“Mountain” is a relative and variable concept, not only across the diverse cultures of the world but also in geoscientific terms. As products of tectonic, volcanic, glaciological, gravitational, and meteorological forces, mountains continually form and deform all over the globe. What were once the highest summits on the planet are now reduced to weathered mounds, as attested for instance by the Appalachians or the even older Laurentians. On the other hand, geologically younger ranges such as the Alps, Andes, and Himalayas continue to rise. While mountain elevations are generally determined from sea level, the Hawaiian Islands contain the tallest peaks...

  5. Prelude: Classical Mountain Landscapes and the Language of Ascent
    (pp. 20-32)
    Dan Hooley

    A page or two into his When Men and Mountains Meet (1946), the great British mountaineer of the early-mid twentieth century H. W. (“Bill”) Tilman allowed himself a rare, almost lyrical passage:

    This would be my sixth visit to the Himalaya, and though occasionally I had qualms about such indulgence, I had so far managed to stifle them without any severe struggle. The appetite grows as it is fed. Like the desire for drink or drugs, the craving for mountains is not easily overcome, but a mountaineering debauch, such as six months in the Himalaya, is followed by no remorse....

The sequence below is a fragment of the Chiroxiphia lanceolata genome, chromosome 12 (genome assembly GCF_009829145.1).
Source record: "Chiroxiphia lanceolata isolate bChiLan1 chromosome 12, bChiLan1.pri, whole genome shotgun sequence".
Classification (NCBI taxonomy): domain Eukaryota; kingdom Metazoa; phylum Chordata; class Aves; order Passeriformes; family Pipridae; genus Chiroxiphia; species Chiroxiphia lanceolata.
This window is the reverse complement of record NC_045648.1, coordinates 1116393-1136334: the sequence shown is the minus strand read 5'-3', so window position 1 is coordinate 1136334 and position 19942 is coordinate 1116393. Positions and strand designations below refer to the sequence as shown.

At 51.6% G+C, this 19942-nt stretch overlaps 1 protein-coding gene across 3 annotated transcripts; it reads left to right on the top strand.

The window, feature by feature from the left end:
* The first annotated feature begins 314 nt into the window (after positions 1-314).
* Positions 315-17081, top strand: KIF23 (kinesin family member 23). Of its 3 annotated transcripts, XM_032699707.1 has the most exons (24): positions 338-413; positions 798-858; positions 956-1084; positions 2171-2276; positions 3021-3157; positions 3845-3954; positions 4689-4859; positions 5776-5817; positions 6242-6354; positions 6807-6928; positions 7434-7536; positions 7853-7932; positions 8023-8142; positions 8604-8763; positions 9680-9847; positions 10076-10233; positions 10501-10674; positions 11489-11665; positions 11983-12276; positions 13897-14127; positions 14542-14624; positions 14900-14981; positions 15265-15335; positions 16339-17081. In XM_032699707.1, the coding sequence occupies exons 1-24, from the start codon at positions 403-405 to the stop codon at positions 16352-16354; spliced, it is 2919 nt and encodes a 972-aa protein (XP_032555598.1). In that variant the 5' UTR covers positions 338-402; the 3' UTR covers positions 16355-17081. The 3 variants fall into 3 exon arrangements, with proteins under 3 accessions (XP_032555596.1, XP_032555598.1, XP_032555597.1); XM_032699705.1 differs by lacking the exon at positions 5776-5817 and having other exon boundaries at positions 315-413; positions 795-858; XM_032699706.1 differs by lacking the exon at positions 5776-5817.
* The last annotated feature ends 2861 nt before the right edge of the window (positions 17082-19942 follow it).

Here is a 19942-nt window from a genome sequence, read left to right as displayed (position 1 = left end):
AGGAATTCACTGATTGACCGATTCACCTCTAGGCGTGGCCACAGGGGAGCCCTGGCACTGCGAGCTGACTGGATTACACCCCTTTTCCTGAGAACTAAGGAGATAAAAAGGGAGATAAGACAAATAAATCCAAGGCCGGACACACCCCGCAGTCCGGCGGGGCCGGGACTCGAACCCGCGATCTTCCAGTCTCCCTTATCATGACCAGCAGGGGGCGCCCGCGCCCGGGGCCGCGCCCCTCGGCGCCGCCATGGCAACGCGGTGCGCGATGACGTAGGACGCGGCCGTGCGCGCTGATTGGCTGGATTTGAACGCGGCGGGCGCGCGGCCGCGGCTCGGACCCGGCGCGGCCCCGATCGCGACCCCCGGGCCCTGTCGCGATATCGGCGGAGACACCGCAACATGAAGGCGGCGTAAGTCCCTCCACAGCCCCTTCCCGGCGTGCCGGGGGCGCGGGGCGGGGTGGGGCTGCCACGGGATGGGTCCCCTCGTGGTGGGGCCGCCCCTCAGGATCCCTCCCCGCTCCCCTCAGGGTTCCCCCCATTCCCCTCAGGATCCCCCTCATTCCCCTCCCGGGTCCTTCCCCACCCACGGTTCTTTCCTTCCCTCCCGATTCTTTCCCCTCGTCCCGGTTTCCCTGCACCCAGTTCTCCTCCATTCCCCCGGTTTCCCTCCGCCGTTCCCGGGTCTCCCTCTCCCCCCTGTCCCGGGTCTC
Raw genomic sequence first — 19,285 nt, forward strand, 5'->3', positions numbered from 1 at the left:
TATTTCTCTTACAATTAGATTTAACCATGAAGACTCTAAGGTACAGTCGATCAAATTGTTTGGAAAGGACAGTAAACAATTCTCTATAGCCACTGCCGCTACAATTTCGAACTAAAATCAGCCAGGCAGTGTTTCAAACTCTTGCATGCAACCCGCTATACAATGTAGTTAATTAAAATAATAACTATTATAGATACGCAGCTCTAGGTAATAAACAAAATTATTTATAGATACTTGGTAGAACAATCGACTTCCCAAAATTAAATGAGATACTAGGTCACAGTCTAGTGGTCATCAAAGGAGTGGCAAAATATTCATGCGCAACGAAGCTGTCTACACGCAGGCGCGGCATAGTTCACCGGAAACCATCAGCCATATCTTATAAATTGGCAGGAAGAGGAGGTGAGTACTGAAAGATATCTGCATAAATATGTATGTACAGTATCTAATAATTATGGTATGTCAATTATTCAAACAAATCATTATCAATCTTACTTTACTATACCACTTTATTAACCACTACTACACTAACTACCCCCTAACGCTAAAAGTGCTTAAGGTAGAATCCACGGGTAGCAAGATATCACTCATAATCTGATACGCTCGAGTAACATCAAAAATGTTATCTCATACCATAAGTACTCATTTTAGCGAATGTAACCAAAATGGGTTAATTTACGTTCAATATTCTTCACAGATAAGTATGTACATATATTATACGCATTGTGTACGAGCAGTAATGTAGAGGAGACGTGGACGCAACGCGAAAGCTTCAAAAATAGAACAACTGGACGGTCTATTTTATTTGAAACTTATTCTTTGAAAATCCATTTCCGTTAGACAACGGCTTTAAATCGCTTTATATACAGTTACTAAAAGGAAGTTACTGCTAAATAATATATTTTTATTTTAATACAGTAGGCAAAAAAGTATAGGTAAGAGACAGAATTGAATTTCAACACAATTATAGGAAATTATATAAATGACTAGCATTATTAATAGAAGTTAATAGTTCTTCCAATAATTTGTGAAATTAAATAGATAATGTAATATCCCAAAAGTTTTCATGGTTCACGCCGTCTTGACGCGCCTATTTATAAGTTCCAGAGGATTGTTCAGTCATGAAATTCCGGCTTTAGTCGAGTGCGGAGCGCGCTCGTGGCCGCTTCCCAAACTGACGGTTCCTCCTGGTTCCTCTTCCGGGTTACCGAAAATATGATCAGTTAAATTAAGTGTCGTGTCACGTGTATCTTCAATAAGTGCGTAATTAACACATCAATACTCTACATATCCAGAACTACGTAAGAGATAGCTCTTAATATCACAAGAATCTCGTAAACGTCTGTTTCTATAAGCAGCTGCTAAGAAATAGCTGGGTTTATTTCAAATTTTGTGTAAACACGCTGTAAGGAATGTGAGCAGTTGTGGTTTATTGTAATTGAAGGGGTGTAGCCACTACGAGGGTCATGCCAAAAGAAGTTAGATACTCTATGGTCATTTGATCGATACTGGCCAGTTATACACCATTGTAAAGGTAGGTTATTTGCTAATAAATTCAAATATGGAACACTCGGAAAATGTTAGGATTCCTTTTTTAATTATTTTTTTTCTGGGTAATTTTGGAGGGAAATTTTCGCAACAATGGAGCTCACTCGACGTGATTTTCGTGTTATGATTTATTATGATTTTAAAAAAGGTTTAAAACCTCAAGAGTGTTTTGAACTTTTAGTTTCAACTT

6. Part I: First Forays:: Mountain Exploration and Celebration from the Middle Ages to the Eighteenth Century

    • Terra Incognita? Mountains in Medieval and Early Modern German Literature
      (pp. 35-56)
      Albrecht Classen

      In the middle ages wild nature outside the courtly, aristocratic precinct, where it was delicately tamed and regulated in the garden,¹ always seems to have represented a dangerous, uncivilized, uncanny, if not threatening territory. We hardly ever hear of any poet expressing his or her delight in simple nature scenes, unless these provided safe haven for lovers, such as the delightful meadow at the edge of the forest in Walther von der Vogelweide’s famous poem “Under der linden” (Under the linden tree, ca. 1200). In Gottfried von Straßburg’s romance Tristan (ca. 1210),² Tristan and Isolde escape to their love cave...

    • From Meadows to Mountaintops: Albrecht von Haller’s “Die Alpen”
      (pp. 57-76)
      Caroline Schaumann

      In 1732 the anonymous poem “Die Alpen” was published along with nine other poems in a slim volume entitled the Versuch Schweizerischer Gedichten¹ (Attempt at Swiss poems). Written in German and crafted in 490 alexandrine verses, the elaborate poem already had some impact in its handwritten form, after Haller had written the piece in March 1729, drawing on the impressions of his trip through Switzerland with his friend Johannes Gessner.² After its publication, however, the work enjoyed immediate success with the intellectual elite. A second edition appeared in 1734, issued this time under Haller’s name; nine more editions followed during...